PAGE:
Simple computer models as aids to studies on the regulation of Alectoris population densities.
Attention is drawn to the fundamental and practical differences between density dependent factors which regulate the density of game populations about a long term mean and density independent factors which disturb the density from a long term mean.
Research on Perdix perdix and Alectoris rufa in the UK has shown that density dependent predation on the nest and on the sitting female, is the main natural density dependent regulating mortality.
The technique of simulating population. dynamics with the use of simple computer models has been very useful in the study on the grey partridge where several long term studies have been made and where population data are abundant. It is maintained that the same techniques can be useful in species where data have only just begun to accumulate - as in the International Alectoris project.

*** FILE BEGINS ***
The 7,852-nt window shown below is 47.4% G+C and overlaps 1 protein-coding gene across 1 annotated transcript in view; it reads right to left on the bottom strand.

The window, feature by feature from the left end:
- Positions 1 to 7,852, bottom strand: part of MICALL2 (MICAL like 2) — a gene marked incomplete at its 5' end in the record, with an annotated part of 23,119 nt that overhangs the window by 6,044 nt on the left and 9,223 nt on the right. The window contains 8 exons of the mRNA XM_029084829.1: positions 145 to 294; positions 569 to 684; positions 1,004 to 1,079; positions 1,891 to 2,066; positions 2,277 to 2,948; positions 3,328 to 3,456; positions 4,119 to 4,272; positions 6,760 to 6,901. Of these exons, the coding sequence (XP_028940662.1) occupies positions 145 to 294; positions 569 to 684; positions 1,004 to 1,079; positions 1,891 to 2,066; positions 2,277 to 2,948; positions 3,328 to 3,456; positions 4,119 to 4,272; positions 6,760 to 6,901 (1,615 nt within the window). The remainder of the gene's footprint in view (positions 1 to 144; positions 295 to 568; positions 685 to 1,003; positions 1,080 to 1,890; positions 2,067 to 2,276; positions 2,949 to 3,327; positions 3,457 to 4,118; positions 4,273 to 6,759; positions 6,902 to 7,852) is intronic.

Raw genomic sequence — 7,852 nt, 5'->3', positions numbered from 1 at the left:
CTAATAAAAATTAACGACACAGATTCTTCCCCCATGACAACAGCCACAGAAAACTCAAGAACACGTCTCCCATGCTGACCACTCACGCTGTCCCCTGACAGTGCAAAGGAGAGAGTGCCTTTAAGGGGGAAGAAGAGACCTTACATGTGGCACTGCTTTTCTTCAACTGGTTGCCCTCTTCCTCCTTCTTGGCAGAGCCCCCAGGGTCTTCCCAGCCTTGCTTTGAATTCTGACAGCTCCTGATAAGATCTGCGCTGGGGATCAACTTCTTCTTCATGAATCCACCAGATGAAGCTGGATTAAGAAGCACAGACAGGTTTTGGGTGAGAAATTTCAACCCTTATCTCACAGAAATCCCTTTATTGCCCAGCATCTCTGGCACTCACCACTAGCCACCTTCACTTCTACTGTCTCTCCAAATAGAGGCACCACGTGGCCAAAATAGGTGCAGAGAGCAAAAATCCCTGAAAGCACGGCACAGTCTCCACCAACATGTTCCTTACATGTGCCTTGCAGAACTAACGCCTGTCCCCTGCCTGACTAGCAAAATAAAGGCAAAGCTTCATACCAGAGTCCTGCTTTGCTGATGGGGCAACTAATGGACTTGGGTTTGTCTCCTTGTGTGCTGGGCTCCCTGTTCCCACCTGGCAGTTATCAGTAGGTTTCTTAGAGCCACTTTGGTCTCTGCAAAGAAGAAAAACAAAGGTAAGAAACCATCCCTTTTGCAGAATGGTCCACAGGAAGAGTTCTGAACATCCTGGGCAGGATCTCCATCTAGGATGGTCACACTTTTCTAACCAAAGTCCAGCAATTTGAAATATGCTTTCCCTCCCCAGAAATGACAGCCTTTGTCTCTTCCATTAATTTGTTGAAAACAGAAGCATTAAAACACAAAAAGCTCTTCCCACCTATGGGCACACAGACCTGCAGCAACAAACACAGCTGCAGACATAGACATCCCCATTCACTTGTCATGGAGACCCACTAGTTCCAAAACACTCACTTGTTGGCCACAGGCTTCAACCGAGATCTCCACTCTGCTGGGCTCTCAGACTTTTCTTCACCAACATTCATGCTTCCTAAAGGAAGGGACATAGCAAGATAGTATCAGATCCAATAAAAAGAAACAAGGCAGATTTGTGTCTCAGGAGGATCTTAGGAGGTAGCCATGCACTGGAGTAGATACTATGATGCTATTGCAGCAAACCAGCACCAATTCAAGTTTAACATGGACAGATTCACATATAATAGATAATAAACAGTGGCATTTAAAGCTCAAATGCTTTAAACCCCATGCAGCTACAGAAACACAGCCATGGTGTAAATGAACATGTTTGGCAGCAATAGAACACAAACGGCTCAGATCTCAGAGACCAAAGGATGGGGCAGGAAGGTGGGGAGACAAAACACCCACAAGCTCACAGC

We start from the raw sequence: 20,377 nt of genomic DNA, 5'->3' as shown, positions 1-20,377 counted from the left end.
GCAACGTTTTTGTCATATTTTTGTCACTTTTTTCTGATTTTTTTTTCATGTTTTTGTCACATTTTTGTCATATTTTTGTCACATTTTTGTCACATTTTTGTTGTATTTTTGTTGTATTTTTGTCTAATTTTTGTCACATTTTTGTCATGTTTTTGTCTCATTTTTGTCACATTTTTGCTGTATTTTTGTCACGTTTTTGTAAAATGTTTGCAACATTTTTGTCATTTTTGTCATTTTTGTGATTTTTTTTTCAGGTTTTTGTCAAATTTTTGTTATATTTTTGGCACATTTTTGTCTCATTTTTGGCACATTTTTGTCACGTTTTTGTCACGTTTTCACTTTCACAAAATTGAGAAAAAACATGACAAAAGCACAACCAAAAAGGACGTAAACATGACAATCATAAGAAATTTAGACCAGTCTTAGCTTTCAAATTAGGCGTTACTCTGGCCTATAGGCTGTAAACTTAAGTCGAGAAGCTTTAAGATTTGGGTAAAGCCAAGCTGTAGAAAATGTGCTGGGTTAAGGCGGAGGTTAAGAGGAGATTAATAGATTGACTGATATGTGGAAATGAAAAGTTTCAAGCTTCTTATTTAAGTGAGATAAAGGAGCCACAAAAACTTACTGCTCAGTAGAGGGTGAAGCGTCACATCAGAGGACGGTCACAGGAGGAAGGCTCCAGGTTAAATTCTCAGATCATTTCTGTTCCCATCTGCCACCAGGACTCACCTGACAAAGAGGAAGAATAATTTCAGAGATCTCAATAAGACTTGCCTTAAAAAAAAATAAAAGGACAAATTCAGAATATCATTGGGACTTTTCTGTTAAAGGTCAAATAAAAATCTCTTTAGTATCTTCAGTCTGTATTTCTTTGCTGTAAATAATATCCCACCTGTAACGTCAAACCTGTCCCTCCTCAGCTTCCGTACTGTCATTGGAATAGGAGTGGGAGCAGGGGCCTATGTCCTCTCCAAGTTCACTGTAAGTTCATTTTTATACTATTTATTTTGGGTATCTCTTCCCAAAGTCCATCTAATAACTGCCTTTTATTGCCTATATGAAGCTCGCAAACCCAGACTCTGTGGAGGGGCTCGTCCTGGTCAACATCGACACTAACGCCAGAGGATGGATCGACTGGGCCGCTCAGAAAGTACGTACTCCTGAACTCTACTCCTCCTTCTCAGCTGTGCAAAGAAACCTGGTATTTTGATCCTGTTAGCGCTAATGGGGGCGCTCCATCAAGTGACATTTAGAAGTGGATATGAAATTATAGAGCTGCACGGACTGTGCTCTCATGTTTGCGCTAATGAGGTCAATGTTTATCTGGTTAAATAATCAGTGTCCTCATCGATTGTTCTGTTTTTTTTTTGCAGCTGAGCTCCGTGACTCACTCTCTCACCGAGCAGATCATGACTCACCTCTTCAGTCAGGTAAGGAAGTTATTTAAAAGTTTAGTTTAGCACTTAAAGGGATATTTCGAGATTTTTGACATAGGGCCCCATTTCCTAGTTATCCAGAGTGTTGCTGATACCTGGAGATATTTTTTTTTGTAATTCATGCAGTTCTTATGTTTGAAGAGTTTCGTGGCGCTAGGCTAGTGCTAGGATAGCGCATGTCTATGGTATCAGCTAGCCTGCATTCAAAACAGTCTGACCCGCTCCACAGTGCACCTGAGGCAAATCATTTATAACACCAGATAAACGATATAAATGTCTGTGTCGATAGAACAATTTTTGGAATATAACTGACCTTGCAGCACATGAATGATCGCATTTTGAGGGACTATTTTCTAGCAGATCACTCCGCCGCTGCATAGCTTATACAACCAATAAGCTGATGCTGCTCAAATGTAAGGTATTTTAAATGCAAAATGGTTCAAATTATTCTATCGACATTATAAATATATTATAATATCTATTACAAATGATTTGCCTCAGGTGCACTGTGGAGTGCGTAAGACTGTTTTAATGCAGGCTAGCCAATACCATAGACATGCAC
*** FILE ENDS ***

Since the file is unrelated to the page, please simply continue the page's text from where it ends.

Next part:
A project which started in the eastern UK in October 1978 is described in which the social behaviour of the red-legged partridge is being studied, with the use of individually marked birds and new types of radio transmitters. A new and more extensive project on the nesting habitat requirements of Alectoris rufa in the UK is expected to start later this year, and the aims of this study are described.